What Do We Really Want?

There have been a couple of topics that have come up in the past week. I’ve been addressing one question probably 500 times per week since the big chill of February 16. The other I’ve been addressing on and off for the past 50 years.

Waxleaf ligustrum was severely wounded by the extremely low temperatures of mid-February.

“Neil, can this plant be saved?”
So, how do I answer this honestly? This is a photo that was posted to my Facebook page, and that’s the question that tagged along with it.

It’s a waxleaf ligustrum. It’s not unlike most waxleaf ligustrums in Texas this year, except that it does have a few green leaves on new sprouts. So, technically I guess this plant could be saved.

But does this plant really justify it? How long will it take for it to recover and get back to its former beauty? Will the homeowner be willing to wait for the several years it’s going to take?

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I know that I wouldn’t. Waxleaf ligustrums don’t regrow that quickly, plus I’d still have a waxleaf ligustrum that could face the same fate again in another cold winter. (I live in North Texas, as does this gardener.)

I do understand that many folks are strapped for cash right now, and I do know that some plants come back from their roots with great vigor when frozen (examples, crape myrtles and oleanders).

But waxleaf ligustrums do not. I’d rather take plants like this out and replace them with something else that could be getting established, even if it meant that I had to start small. I’d rely on my Texas Certified Nursery Professional to show me the best plants for my area.

That’s what I’d do, and that’s why I warned you this would be my opinion.

“Neil… Why don’t you encourage people more to grow lilacs? I’ve had one for years and it blooms every spring in my Texas landscape.”

For 50 years I’ve been having these discussions. For 50 years wholesale growers have been claiming that they finally had a lilac that could stand up to Texas conditions. For 50 years I’ve been saying the same things…

Folks are certainly welcome to grow lilacs in Texas. My goal is not to discourage anyone. My responsibility, as I see it, is just to point out any pitfalls, and lilacs don’t like Texas weather. We’re just too hot to suit them, summer and winter.

Lilacs can’t be much prettier than this one from the website of Orange Bean, Indiana. But, will they grow here in Texas?

That’s why they do so well in the Upper Midwest. Places like Wisconsin and Minnesota, Ohio (where I met them while getting two degrees at Ohio State), Indiana and Illinois. And they’re glorious in the Pacific Northwest.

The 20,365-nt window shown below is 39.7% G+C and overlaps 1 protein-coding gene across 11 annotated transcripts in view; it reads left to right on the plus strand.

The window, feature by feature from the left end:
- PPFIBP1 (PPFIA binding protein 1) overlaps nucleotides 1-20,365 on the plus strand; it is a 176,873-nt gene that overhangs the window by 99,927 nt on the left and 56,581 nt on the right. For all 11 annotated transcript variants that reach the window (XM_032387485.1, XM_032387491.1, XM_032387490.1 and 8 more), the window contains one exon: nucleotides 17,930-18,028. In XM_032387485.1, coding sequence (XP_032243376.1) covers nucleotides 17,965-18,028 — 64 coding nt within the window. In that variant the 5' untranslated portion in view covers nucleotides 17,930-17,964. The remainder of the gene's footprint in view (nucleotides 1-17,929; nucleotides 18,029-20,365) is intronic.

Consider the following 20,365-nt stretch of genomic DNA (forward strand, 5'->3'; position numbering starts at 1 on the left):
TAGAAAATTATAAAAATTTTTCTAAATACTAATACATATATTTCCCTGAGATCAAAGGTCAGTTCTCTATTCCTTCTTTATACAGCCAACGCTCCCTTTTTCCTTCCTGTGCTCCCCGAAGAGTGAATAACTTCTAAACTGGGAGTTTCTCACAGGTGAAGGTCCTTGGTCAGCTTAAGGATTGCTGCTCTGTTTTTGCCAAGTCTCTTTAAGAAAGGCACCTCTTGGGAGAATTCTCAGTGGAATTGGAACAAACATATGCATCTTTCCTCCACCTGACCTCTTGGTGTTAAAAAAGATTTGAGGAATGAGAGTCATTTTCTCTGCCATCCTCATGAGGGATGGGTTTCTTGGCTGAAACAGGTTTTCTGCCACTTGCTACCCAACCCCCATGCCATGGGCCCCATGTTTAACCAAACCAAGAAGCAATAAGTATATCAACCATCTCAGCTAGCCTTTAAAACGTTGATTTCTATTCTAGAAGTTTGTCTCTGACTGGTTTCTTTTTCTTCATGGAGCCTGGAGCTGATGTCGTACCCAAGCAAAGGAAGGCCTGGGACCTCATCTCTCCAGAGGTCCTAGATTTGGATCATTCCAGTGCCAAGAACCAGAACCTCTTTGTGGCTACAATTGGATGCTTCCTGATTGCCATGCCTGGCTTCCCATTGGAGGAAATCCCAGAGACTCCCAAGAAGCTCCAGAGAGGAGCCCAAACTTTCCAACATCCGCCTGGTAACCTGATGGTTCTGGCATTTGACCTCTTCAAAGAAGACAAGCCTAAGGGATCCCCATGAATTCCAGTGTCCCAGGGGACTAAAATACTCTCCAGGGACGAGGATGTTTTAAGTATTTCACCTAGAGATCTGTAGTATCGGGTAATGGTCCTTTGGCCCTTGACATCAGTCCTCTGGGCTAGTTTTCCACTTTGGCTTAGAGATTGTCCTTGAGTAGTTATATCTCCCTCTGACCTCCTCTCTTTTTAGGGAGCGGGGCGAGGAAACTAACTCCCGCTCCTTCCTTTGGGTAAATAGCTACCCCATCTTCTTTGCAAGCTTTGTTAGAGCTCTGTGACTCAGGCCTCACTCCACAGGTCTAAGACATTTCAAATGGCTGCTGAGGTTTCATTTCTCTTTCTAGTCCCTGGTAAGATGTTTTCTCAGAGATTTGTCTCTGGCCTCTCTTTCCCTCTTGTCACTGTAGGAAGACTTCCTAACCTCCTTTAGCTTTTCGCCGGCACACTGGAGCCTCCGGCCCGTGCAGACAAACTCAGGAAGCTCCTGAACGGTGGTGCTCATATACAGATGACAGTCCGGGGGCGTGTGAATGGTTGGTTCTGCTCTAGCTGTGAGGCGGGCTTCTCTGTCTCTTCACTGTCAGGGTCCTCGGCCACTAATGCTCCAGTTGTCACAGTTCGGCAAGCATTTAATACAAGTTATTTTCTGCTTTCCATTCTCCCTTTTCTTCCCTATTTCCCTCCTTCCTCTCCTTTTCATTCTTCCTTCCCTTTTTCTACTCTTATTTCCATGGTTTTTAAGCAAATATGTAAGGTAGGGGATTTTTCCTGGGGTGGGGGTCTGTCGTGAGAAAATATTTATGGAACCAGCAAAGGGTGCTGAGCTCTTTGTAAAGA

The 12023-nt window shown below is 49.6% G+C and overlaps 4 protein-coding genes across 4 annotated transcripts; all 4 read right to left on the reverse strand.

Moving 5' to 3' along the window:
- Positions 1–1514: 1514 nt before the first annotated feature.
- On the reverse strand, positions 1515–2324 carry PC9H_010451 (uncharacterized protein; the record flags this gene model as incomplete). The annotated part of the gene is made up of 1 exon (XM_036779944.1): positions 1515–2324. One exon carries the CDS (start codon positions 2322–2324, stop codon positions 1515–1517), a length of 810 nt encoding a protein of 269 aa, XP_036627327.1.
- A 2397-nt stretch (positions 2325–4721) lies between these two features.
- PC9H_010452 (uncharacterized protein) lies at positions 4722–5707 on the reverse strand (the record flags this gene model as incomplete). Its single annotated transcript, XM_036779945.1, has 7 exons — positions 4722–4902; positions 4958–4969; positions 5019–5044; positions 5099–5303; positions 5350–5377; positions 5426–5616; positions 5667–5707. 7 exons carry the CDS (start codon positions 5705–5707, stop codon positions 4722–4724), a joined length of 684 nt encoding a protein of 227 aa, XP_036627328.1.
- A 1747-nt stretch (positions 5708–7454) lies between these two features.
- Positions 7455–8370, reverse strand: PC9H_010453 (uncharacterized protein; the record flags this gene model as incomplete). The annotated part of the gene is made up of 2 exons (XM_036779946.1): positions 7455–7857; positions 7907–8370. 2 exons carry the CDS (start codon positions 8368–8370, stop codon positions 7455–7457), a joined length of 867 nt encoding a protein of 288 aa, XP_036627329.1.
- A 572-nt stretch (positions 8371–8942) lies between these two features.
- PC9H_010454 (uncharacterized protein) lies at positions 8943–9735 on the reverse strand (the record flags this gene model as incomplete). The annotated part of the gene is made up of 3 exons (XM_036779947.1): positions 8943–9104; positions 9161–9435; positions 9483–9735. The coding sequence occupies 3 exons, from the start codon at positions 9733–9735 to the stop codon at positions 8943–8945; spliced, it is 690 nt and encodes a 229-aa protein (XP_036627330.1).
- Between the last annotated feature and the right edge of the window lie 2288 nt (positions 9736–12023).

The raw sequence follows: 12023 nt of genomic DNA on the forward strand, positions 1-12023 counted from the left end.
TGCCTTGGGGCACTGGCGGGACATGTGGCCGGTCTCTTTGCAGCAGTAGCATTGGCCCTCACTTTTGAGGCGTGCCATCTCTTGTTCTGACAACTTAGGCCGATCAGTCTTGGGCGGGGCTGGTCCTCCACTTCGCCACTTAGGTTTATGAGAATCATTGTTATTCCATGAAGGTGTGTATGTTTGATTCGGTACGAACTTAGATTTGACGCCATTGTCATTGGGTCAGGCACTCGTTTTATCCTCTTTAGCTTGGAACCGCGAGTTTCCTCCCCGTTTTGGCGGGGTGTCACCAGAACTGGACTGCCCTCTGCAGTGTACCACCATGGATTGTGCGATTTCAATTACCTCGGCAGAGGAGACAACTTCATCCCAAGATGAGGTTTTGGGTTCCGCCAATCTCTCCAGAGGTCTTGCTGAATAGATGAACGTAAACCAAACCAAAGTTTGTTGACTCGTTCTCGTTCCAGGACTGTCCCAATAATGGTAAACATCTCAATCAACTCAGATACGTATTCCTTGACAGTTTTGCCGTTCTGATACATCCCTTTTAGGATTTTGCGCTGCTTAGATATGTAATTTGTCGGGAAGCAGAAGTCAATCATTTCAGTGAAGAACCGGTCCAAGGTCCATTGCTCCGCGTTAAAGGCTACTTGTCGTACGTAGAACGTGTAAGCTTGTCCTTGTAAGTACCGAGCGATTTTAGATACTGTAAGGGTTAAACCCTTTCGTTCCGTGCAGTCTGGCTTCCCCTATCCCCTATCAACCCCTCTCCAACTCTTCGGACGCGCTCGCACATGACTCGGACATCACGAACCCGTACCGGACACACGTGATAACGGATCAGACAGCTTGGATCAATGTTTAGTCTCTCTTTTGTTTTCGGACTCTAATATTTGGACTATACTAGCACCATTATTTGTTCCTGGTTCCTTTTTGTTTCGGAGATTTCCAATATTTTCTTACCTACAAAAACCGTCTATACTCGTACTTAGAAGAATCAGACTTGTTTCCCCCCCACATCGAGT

Lilacs struggle just to grow here in Texas.

When I worked at the Texas A&M Center in Far North Dallas from 1972 through 1977 there was a lilac growing outside our building. The old-time veterans of the Texas Research Foundation (prior to TAMU taking it over) told me it had been planted back in the 1940s. They said it had been 4 feet tall at that time. I noted that it was 3 feet tall while were standing alongside it in 1972. They just smiled.

Flower heads on lilacs in the Midwest are the size of shoeboxes. In Texas they’re more the size of tennis balls. And often sparsely set on the plants. Fragrant? Yes. But dazzling? Not so much.

Purples predominate in “Purple Plateau” of The World Collection Park of Crape Myrtle Trails of McKinney. Click image for larger view.

So, do I have a better solution? Perhaps. Lavender and purple crape myrtles may not smell like lilacs, but their floral display is just as showy, and it lasts much longer. I’ll put Catawba and Velma’s Royal Delight crape myrtles (my two personal favorites) up against lilacs any day of the week for Texas landscaping.

That’s why I say what I do about lilacs. It’s not to discourage anyone. Quite the opposite. It’s to encourage success. If you’re in the I-20 corridor, try one lilac, but control your expectations. You’re in Texas now, and we do have some superior plants of our own.

Vitex, also called “Texas lilac.”

Note: And what about Vitex, the plant that’s also called “Texas lilac?” It’s a great shrub, but honestly, I can’t explain any part of its name. It doesn’t look or smell like a lilac. It’s native from the Mediterranean to Pakistan, not Texas.

Its other common name is “lilac chaste-tree.” Southern Living says that that dates back to Medieval times when it was thought that some kind of extract from the fruit would, well… you get the picture. Who comes up with this stuff?

I’ll just call it “Vitex” and I’ll use it as another nice shrub with blue flowers.

Posted by Neil Sperry
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